Jaco Swanepoel's heart went out to those who suffered immense damage in Vishakhapatnam during cyclone Hudhud. He packed his bags and went to help the victims. "The best thing that you can do in a situation like this is just to help the person in front of you," he learnt. Here he recounts his journey to the heart of the calamity, how he brought about change and how it affected him.
Jaco Swanepoel’s heart went out to those who suffered immense damage in Vishakhapatnam during cyclone Hudhud. He packed his bags and went to help the victims. “The best thing that you can do in a situation like this is just to help the person in front of you,” he learnt. Here he recounts his journey to the heart of the calamity, how he brought about change and how it affected him.
I come from a country where we don’t get any natural disasters like cyclones. This is the first time I have experienced something like this. It is extreme when you see something which involves a lot of people. A friend of mine in South Africa said one day to us, “We must run towards a crisis, towards poverty, and go and make a difference, rather that moving away from it. Maybe we will feel most alive in the midst of a crisis or in the midst of poverty, because then you experience something completely different than what you are used to and you also experience the heart and the need of one another.”
When I was staying in Hyderabad, I heard about the cyclone. I told myself that I really wanted to go and make a difference there; I booked a train ticket and just came here. I linked up with a non-profit organization that has been helping people here for many years already. I met a few people from America on the team who have also been helping in the midst of this crisis. I just came in to serve along with them all, and see what I could do. I told myself before I came here that I will do anything that will help in building up this community.
My first thought when I came here was what can I do to make a difference, I don’t even know the total cost of all this damage here in Vishakhapatnam. Questions started to rise up in my head – can we help everybody, can we just give money, and is it possible that a cyclone like this could have damaged so many things? I don’t have enough words in my head to describe this, it’s beyond words what I am seeing here at the moment.
I can honestly say that the best thing you can do in a situation like this is just to help the person in front of you. A lady in Mozambique once said to me that you cannot help everybody, but you can help one person at a time making a difference. The place where I feel most alive is in the midst of poverty or in the context of Vishakhapatnam, in the midst of the city’s biggest crisis. It is hard to describe it for people when you are here and experiencing all the need of this crisis. Thousands of people have lost everything in Vishakhapatnam. People are in need of big things. That’s the thing about natural disasters, that I believe you cannot blame anybody for it.
The one thing in Vishakhapatnam that’s also a big problem at the moment is electricity. While I am typing this, I don’t know when the electricity will go off. For the first week after the cyclone, the people did not have electricity for 8 days. It’s quite hard for the shops here to run when they don’t have any electricity.
We went to a village that nobody wanted to visit as they didn’t have water and electricity for days, and gave out medicines to the people. One of the best things I saw was the joy on their faces when we gave them the medicines with another nurse from India, because they didn’t have anything like that in their village. We stayed in that village for hours and hours just to hang out with the people there and talk to them. It was so great for me to see something like that.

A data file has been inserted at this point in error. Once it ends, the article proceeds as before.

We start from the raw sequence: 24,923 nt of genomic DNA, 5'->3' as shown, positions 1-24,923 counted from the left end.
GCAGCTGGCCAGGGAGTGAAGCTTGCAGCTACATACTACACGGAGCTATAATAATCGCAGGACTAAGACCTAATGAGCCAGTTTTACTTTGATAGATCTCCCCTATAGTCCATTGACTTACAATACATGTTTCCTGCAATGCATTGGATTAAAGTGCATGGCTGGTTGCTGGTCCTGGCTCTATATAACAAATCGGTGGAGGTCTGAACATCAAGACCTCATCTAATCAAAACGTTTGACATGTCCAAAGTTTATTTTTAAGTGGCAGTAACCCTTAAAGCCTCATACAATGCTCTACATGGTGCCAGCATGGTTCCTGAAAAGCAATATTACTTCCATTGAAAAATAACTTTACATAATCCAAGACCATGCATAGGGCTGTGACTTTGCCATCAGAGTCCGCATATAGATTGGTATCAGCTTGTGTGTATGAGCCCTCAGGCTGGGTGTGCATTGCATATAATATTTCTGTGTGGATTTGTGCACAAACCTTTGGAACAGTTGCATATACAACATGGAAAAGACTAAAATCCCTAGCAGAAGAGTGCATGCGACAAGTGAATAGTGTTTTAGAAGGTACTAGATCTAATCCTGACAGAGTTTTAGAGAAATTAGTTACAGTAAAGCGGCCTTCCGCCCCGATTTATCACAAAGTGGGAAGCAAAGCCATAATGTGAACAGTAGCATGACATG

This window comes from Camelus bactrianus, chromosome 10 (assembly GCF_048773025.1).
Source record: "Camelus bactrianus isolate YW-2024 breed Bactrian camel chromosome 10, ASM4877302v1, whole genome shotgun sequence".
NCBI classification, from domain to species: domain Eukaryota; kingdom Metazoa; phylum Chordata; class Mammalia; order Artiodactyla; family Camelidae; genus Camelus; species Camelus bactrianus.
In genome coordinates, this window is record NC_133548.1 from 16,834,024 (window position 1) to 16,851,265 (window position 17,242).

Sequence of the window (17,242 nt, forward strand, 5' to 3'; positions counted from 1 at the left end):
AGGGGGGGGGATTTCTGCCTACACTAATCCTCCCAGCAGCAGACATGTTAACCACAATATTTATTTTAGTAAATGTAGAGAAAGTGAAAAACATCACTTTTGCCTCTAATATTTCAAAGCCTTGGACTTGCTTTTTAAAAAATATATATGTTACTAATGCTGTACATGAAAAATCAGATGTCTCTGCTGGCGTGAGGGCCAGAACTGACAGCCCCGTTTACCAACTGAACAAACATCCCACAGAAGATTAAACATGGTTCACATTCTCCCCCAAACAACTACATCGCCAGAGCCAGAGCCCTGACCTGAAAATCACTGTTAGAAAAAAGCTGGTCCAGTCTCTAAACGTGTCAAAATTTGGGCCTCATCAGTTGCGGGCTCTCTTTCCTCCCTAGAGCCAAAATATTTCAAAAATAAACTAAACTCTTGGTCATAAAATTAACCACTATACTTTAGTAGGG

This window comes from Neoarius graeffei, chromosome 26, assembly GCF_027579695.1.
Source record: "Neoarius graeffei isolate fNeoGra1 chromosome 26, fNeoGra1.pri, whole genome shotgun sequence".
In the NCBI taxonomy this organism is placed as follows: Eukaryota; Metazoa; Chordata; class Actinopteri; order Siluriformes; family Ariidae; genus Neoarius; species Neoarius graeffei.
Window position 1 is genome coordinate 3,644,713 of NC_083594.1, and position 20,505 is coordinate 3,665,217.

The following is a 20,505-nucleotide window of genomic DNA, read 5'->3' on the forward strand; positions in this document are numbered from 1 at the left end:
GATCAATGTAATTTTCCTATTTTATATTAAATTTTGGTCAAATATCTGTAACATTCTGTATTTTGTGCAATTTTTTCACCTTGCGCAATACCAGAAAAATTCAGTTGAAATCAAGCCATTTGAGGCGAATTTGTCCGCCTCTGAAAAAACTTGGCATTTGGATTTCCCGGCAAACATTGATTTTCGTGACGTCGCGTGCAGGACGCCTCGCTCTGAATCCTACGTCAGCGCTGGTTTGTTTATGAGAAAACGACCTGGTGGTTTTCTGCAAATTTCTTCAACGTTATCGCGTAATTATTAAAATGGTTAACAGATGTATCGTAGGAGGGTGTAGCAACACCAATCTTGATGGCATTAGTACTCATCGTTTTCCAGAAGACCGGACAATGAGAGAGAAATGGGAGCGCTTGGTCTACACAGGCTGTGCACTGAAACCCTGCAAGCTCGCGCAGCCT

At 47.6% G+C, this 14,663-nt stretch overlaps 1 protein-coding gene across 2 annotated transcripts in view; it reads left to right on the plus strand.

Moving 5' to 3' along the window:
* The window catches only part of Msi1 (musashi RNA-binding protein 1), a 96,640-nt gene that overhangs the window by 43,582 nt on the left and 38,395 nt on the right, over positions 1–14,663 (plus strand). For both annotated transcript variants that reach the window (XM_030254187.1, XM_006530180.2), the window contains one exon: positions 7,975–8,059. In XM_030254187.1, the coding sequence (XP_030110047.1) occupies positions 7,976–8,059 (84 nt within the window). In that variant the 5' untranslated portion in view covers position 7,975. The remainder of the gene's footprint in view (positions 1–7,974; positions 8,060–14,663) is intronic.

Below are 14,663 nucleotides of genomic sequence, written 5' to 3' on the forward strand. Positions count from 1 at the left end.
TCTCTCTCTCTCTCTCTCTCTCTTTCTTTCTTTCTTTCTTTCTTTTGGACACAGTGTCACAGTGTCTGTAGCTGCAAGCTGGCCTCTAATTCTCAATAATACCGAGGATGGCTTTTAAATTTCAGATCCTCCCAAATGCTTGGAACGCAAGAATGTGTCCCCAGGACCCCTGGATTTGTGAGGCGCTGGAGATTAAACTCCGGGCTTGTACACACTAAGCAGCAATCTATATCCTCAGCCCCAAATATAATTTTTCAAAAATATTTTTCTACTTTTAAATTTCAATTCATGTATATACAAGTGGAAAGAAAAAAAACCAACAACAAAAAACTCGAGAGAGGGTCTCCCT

While we were walking along one of the slums and giving out food, clothes and just talking to the people, I had a few tears, because it’s outsiders like us who are busy rebuilding their houses. I’m rather speechless really. What I’m seeing is beyond words and what I’m doing here is almost too simple – it’s hard to explain.
There are people around the world living in the midst of rubbish tips and garbage dumps. These are the poorest of the poor, living in the worst places imaginable. And we are searching them out…to hang out with those whom nobody visits. I know sometimes it’s beyond cultural boundaries. Love exists where there is nothing.
The moment that I will never forget is when we realised while walking between these slums/garbage dumps, that the people still have joy inside them, and in the middle of this crisis they can still laugh. I believe that’s the secret of life – to retain joy in the midst of pain and in the midst of a crisis. That’s one of the things that will help you out of it. I know it’s not easy all the time.
The question I have for myself personally is whether the things that I am doing is enough for them, can I do more? I am so glad for the government of India that said they will support these precious people in Vishakhapatnam who have lost everything. Sometimes, in a crisis like this, we must see the good in this and not always just the bad side.
It’s hard to describe these things to people who are not here. Thousands of trees are lying on the grass and a lot of houses are damaged here, buildings don’t exist anymore. The local people are busy with the construction work. One of the locals told me that when the cyclone was going on, they asked 100,000 people to leave the city because it was too dangerous for them to stay here.
I am so glad that I could experience this; be in the midst of this crisis, and just be the hands and feet for people who needed it the most. It was such a great honor for me to go and help them in this season of my life and just be there for them.